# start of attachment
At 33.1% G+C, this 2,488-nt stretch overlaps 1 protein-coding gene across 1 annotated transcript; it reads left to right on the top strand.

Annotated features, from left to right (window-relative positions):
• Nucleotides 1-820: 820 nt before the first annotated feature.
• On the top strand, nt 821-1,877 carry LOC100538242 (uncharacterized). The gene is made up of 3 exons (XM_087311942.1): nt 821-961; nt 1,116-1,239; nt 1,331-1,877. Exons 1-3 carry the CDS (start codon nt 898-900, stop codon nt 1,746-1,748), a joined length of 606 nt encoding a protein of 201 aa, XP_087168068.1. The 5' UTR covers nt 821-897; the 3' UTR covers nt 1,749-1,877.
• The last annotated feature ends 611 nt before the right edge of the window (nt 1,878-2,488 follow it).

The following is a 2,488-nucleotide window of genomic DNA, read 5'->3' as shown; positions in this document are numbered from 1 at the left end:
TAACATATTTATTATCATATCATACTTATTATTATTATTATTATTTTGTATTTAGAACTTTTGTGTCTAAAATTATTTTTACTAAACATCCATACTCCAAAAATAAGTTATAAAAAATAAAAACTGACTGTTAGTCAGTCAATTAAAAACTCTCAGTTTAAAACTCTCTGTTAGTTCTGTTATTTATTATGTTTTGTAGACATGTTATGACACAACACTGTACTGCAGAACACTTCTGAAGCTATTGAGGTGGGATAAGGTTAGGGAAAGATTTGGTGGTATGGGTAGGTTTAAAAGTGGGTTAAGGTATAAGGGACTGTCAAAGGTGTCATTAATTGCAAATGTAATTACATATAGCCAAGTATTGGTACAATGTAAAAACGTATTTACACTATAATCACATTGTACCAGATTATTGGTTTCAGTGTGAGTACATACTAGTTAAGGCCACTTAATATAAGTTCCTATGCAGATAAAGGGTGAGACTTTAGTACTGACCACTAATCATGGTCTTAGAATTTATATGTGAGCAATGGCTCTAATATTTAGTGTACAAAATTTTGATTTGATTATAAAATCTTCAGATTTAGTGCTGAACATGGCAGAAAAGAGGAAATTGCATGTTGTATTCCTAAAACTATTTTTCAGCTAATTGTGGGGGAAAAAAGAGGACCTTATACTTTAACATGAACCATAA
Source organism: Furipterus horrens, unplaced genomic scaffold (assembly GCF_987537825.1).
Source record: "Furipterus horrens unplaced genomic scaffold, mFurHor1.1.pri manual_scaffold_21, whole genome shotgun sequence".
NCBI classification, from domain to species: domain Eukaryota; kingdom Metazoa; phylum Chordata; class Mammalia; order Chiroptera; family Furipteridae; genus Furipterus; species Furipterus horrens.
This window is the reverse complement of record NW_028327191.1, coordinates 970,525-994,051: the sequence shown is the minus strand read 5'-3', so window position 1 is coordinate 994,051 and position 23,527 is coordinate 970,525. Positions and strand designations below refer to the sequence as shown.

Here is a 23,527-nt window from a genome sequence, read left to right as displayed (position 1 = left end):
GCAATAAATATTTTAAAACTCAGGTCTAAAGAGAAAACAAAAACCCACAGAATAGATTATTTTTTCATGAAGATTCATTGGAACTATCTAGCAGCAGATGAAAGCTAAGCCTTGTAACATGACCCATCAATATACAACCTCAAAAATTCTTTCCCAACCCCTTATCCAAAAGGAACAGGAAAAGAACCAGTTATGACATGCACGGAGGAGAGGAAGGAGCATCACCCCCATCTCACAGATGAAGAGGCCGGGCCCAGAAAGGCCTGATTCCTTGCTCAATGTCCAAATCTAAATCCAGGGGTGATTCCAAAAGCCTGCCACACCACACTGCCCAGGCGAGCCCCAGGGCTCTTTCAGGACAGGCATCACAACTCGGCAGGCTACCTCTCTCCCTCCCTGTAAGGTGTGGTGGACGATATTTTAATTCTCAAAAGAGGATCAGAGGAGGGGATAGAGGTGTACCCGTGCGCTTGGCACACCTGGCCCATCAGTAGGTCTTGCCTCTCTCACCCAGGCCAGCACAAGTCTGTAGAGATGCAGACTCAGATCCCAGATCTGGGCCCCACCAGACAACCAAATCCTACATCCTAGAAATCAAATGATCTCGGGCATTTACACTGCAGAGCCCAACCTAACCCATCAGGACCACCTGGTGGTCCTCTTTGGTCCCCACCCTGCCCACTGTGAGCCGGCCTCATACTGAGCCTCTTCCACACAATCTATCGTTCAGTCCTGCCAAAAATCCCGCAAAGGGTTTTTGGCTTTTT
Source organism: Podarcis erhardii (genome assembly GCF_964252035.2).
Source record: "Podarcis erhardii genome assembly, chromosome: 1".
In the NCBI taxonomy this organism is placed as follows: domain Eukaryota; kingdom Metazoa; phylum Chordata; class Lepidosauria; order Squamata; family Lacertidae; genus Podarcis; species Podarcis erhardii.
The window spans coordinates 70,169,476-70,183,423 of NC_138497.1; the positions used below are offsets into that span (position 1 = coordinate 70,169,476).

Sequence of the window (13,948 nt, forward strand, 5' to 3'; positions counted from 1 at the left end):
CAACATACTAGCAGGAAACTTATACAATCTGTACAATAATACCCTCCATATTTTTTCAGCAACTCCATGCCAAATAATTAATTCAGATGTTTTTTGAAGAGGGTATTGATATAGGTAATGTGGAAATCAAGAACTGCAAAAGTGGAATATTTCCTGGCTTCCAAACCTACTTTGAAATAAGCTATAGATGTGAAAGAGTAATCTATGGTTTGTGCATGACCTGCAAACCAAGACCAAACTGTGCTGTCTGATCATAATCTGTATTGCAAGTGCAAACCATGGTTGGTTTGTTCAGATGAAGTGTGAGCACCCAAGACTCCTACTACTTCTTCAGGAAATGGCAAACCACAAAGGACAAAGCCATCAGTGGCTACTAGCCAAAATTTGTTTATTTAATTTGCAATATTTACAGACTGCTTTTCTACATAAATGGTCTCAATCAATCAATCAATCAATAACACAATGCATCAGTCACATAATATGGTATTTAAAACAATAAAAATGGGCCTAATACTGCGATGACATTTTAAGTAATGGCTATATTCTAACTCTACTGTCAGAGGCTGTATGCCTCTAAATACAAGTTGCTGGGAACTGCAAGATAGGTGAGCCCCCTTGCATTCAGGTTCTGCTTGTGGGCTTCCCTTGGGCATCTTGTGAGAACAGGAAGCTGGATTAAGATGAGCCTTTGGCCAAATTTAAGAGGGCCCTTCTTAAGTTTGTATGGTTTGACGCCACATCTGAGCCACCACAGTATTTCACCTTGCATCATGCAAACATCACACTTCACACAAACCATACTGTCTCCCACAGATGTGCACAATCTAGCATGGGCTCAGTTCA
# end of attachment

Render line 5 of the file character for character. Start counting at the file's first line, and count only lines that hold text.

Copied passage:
• The last annotated feature ends 611 nt before the right edge of the window (nt 1,878-2,488 follow it).